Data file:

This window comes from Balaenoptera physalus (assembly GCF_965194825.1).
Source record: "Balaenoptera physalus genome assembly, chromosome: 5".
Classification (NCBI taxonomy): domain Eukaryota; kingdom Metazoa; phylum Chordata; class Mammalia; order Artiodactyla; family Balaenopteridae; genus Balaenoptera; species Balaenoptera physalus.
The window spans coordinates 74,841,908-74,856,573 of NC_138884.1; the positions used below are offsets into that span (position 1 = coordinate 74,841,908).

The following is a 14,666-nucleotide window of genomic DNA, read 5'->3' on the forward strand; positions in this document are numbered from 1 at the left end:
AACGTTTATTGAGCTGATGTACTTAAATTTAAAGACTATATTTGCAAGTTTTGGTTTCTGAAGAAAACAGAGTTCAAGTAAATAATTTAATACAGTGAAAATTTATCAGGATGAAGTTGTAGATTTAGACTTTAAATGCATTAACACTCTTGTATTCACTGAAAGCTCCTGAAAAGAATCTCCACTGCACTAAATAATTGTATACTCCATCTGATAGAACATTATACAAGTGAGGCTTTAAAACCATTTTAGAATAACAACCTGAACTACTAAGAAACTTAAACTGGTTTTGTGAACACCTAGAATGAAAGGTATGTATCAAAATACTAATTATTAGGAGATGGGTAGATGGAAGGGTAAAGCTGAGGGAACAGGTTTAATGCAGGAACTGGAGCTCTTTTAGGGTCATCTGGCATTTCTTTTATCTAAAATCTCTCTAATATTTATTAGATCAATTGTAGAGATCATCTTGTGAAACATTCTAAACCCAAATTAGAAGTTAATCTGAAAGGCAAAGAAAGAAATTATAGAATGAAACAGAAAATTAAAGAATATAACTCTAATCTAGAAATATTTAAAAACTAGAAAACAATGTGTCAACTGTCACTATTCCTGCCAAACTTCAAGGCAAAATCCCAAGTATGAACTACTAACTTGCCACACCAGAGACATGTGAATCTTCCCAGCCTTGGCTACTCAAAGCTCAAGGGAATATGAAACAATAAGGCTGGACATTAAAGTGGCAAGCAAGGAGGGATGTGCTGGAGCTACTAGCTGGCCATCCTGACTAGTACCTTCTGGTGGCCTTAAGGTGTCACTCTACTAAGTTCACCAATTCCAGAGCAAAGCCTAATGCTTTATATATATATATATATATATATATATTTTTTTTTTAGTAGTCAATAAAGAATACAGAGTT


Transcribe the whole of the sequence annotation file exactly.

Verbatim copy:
This window comes from Balaenoptera physalus (assembly GCF_965194825.1).
Source record: "Balaenoptera physalus genome assembly, chromosome: 5".
Classification (NCBI taxonomy): domain Eukaryota; kingdom Metazoa; phylum Chordata; class Mammalia; order Artiodactyla; family Balaenopteridae; genus Balaenoptera; species Balaenoptera physalus.
The window spans coordinates 74,841,908-74,856,573 of NC_138884.1; the positions used below are offsets into that span (position 1 = coordinate 74,841,908).

The following is a 14,666-nucleotide window of genomic DNA, read 5'->3' on the forward strand; positions in this document are numbered from 1 at the left end:
AACGTTTATTGAGCTGATGTACTTAAATTTAAAGACTATATTTGCAAGTTTTGGTTTCTGAAGAAAACAGAGTTCAAGTAAATAATTTAATACAGTGAAAATTTATCAGGATGAAGTTGTAGATTTAGACTTTAAATGCATTAACACTCTTGTATTCACTGAAAGCTCCTGAAAAGAATCTCCACTGCACTAAATAATTGTATACTCCATCTGATAGAACATTATACAAGTGAGGCTTTAAAACCATTTTAGAATAACAACCTGAACTACTAAGAAACTTAAACTGGTTTTGTGAACACCTAGAATGAAAGGTATGTATCAAAATACTAATTATTAGGAGATGGGTAGATGGAAGGGTAAAGCTGAGGGAACAGGTTTAATGCAGGAACTGGAGCTCTTTTAGGGTCATCTGGCATTTCTTTTATCTAAAATCTCTCTAATATTTATTAGATCAATTGTAGAGATCATCTTGTGAAACATTCTAAACCCAAATTAGAAGTTAATCTGAAAGGCAAAGAAAGAAATTATAGAATGAAACAGAAAATTAAAGAATATAACTCTAATCTAGAAATATTTAAAAACTAGAAAACAATGTGTCAACTGTCACTATTCCTGCCAAACTTCAAGGCAAAATCCCAAGTATGAACTACTAACTTGCCACACCAGAGACATGTGAATCTTCCCAGCCTTGGCTACTCAAAGCTCAAGGGAATATGAAACAATAAGGCTGGACATTAAAGTGGCAAGCAAGGAGGGATGTGCTGGAGCTACTAGCTGGCCATCCTGACTAGTACCTTCTGGTGGCCTTAAGGTGTCACTCTACTAAGTTCACCAATTCCAGAGCAAAGCCTAATGCTTTATATATATATATATATATATATATATTTTTTTTTTAGTAGTCAATAAAGAATACAGAGTT